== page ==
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The Godfather of Democracy

What today's leaders can learn from Andrew Jackson.

11:00 PM, Feb 16, 2006 • By DEAN BARNETT
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IN 1992, historian David McCullough published Truman, a landmark biography of Harry S. Truman. The book became something of a phenomenon; in spite of its imposing bulk (it went on for more than 1,000 pages), it raced to the top of the best seller charts. So great was the Truman-mania spawned by McCullough's work, presidential candidates George H.W. Bush and Bill Clinton both tried to appropriate Harry Truman's mantle and somehow appear Trumanesque.

It was a fairly remarkable accomplishment. By reminding the public of a great man from another era, Truman prodded present day politicians to attempt to emulate the great man's virtues.

It would be a good thing for America if H.W. Brands's masterly new work Andrew Jackson: His Life and Times, has a similar effect. Perhaps better than any other American past or present, Jackson embodies the virtues that our leaders will need in the years to come: Courage, martial spirit, an indomitable will and an unceasing love for democracy.

GIVEN THE MARK that he left on the nation, it is something of a surprise that Jackson isn't discussed more often. While Founding Fathers such as Adams, Washington, Hamilton and the sage of Monticello have all received much recent attention, Jackson hasn't. Other than in rap songs that evoke the image of a $20 bill, his name is seldom mentioned.

Perhaps that's because Andrew Jackson was a hard man. He seems all the more imposing when judged by modern standards. While Jefferson and Hamilton are recalled for their soaring ideas and rhetoric, Jackson's skills were different. Andrew Jackson wasn't an intellectual. He was a fighter.

By the time he was 14, Jackson was alone in the world, having lost his father to overwork and his mother and two brothers to the American Revolution. As an adolescent, Jackson, too, fought in the Revolution. Unlike his rival, the aristocratic John Quincy Adams who learned about war at his father's side in the drawing rooms of Europe, Jackson absorbed harsher lessons.

In spite of his unfavorable circumstances, Jackson managed to become a lawyer, a congressman, and a senator by the time he was 30. But Jackson's greatest fame and reputation came from his willingness to fight.

In 1806, several years after leaving the Senate and while remaining one of Tennessee's most famous citizens, Jackson agreed to a duel with Charles Dickinson to settle a matter of honor that had arisen out of a horse racing dispute. Many observers felt that Jackson's willingness to duel Dickinson was intemperate; most Tennesseans regarded Dickinson as the finest shot in the state. Additionally, dueling was already considered a crude way for gentlemen to settle their differences.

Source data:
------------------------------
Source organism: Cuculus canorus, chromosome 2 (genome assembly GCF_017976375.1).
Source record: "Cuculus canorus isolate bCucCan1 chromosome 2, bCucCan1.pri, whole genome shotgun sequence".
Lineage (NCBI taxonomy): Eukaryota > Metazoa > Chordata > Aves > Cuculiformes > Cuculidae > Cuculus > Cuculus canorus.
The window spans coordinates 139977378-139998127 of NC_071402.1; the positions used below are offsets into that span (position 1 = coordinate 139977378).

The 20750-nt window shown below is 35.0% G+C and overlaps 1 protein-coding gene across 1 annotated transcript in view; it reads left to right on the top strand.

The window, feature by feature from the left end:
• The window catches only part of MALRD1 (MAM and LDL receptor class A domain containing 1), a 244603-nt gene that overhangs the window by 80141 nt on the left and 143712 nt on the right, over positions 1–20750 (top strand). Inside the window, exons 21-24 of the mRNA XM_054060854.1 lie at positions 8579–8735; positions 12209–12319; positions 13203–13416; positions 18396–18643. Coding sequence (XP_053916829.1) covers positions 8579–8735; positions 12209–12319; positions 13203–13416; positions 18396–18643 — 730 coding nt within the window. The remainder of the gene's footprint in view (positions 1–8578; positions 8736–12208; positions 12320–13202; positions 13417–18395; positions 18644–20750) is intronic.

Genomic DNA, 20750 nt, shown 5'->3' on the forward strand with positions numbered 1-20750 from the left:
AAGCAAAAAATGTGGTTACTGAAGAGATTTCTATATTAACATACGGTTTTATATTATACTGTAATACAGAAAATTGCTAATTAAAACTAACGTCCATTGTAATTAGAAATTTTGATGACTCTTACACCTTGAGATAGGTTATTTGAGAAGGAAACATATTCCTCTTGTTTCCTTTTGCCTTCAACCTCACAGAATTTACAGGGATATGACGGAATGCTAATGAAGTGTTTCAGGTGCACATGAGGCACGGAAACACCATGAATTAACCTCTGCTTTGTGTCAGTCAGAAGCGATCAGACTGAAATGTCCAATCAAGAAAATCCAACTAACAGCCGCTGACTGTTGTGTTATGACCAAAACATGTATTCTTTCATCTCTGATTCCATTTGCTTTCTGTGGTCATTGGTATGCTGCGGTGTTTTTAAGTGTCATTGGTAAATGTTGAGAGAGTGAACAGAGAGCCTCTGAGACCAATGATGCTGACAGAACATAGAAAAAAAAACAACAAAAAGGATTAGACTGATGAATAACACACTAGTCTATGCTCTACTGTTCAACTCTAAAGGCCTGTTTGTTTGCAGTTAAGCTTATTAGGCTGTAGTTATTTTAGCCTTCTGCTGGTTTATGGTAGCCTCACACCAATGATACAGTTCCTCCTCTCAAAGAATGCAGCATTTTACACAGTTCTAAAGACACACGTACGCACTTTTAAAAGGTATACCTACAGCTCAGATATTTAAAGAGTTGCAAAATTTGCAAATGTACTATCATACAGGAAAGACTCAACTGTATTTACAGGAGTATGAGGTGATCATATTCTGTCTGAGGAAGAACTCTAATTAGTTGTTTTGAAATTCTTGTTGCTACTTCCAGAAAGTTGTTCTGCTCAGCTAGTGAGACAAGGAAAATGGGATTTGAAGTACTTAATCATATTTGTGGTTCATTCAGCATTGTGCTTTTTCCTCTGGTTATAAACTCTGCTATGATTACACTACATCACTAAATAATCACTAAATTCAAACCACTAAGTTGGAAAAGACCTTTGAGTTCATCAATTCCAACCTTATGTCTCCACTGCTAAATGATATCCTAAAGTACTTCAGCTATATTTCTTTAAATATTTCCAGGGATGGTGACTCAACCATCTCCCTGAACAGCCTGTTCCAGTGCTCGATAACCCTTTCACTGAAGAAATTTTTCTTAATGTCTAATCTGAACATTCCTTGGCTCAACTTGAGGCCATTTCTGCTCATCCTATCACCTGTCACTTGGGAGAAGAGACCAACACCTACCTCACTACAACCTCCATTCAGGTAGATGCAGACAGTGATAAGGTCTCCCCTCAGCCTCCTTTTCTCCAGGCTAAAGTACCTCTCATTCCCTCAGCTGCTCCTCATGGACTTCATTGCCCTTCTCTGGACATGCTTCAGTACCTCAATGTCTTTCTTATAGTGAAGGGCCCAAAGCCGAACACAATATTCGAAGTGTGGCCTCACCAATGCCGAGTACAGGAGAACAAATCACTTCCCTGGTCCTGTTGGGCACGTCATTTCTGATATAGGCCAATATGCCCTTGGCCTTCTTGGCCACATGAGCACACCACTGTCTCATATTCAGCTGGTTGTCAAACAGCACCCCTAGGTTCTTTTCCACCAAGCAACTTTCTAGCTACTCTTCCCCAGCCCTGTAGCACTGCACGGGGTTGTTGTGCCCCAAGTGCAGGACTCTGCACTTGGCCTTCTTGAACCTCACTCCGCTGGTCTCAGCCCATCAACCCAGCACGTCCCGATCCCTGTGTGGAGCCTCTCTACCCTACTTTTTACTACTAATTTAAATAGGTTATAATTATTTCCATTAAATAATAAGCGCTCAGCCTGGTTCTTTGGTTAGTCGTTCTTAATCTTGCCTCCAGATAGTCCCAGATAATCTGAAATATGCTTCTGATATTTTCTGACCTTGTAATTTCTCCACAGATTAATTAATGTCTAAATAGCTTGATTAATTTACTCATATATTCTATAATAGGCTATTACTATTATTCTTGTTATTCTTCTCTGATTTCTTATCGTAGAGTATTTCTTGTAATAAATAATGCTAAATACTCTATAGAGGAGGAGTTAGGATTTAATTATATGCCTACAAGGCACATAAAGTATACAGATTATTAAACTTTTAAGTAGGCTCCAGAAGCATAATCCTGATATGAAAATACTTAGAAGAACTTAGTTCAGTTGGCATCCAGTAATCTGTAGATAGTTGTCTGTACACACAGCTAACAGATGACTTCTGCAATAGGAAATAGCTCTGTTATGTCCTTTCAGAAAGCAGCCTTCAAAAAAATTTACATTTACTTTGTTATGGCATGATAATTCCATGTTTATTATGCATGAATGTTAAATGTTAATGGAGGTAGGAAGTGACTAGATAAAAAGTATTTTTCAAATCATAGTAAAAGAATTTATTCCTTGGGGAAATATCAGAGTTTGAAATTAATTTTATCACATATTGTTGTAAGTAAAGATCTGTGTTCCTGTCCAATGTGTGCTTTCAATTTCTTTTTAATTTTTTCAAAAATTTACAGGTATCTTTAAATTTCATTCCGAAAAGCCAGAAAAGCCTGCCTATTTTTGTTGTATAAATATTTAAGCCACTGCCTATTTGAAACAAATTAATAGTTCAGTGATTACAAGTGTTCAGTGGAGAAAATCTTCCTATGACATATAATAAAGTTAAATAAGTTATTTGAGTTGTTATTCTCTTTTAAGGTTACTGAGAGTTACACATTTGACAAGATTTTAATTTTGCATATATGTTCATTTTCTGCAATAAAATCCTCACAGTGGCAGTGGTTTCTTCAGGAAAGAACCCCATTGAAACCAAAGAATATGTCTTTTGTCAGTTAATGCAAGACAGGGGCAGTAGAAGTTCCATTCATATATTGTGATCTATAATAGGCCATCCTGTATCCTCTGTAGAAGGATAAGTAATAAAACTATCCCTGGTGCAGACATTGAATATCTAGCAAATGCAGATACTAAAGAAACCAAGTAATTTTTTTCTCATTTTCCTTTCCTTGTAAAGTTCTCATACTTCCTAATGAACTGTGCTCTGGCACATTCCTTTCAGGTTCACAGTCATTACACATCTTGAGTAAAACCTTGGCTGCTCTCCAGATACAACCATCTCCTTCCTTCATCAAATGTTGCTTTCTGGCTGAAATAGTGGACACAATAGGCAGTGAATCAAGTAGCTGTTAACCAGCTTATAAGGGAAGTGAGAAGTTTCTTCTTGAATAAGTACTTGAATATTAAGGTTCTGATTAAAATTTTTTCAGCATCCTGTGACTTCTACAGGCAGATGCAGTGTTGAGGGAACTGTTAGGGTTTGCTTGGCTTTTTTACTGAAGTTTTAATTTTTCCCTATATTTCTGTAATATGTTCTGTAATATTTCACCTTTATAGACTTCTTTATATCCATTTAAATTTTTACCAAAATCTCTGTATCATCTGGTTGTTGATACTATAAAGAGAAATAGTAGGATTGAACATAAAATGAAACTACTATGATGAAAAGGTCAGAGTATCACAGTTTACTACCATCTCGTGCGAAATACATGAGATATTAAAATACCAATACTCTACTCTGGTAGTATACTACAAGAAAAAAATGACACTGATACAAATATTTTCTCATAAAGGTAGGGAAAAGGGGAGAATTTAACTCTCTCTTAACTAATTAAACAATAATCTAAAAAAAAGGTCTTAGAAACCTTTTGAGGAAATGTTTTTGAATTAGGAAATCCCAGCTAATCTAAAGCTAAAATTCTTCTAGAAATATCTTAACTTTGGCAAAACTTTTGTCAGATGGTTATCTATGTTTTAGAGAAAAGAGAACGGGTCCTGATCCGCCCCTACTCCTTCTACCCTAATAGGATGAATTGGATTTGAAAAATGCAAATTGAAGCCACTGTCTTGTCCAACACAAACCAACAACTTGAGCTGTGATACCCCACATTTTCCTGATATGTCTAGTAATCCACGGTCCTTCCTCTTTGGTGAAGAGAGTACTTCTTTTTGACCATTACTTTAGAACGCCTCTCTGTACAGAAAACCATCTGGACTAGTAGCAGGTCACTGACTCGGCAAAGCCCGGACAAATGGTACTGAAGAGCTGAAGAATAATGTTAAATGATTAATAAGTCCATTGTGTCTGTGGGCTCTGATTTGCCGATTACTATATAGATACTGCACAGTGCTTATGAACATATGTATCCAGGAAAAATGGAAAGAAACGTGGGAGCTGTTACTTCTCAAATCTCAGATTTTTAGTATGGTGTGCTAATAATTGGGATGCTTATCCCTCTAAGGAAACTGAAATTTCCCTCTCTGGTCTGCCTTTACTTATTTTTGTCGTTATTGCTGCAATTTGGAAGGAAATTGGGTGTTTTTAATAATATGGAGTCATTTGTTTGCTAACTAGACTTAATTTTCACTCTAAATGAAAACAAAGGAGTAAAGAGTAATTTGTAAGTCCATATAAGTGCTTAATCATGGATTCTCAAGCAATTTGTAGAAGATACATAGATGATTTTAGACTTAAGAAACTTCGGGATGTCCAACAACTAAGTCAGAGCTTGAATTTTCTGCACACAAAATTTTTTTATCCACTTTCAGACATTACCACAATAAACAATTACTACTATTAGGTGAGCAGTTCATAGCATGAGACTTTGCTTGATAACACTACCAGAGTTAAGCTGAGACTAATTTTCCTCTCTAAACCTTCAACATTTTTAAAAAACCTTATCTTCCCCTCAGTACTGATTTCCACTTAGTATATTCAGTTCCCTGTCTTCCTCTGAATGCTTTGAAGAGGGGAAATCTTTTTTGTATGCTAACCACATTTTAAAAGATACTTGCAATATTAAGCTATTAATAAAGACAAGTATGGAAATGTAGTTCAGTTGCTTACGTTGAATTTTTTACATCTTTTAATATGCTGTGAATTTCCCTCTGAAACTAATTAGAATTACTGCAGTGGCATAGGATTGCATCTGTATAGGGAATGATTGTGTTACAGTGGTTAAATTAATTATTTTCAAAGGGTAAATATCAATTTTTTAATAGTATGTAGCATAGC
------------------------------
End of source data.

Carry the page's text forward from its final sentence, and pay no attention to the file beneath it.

On his way out to the duel site, Dickinson amused his traveling party with his shooting skill, sometimes cutting a string with a bullet from 24 feet, the distance that would separate the two duelists.

For his part, Jackson spent the time traveling to the duel site settling on his strategy. Realizing that Dickinson was the better shot, Jackson figured he should let Dickinson shoot first and absorb the hit. If he tried to rush a shot before Dickinson fired, Jackson feared that his aim would suffer and he would miss the target. So his plan was to take a shot from Tennessee's best marksman. If he survived the blow, he would then take his time and kill Dickinson.

At the duel, Jackson stuck to his plan. Dickinson fired first and grievously wounded Jackson; his bullet broke two of Jackson's ribs and lodged close to Jackson's heart. But it did not kill him.

Indeed, Jackson hardly flinched. Dickinson stared in astonishment and screamed, "Great God, have I missed him?" Jackson took deliberate aim and squeezed his trigger. Nothing happened. He re-cocked his pistol, again carefully aimed, and fired. This time the gun functioned properly, killing its mark. Jackson required over a month to recuperate from his wound.

JACKSON'S DUEL illustrated his iron-will and fearless nature. These attributes served him well both in war and politics. Also serving him well was Jackson's overpowering love for the United States.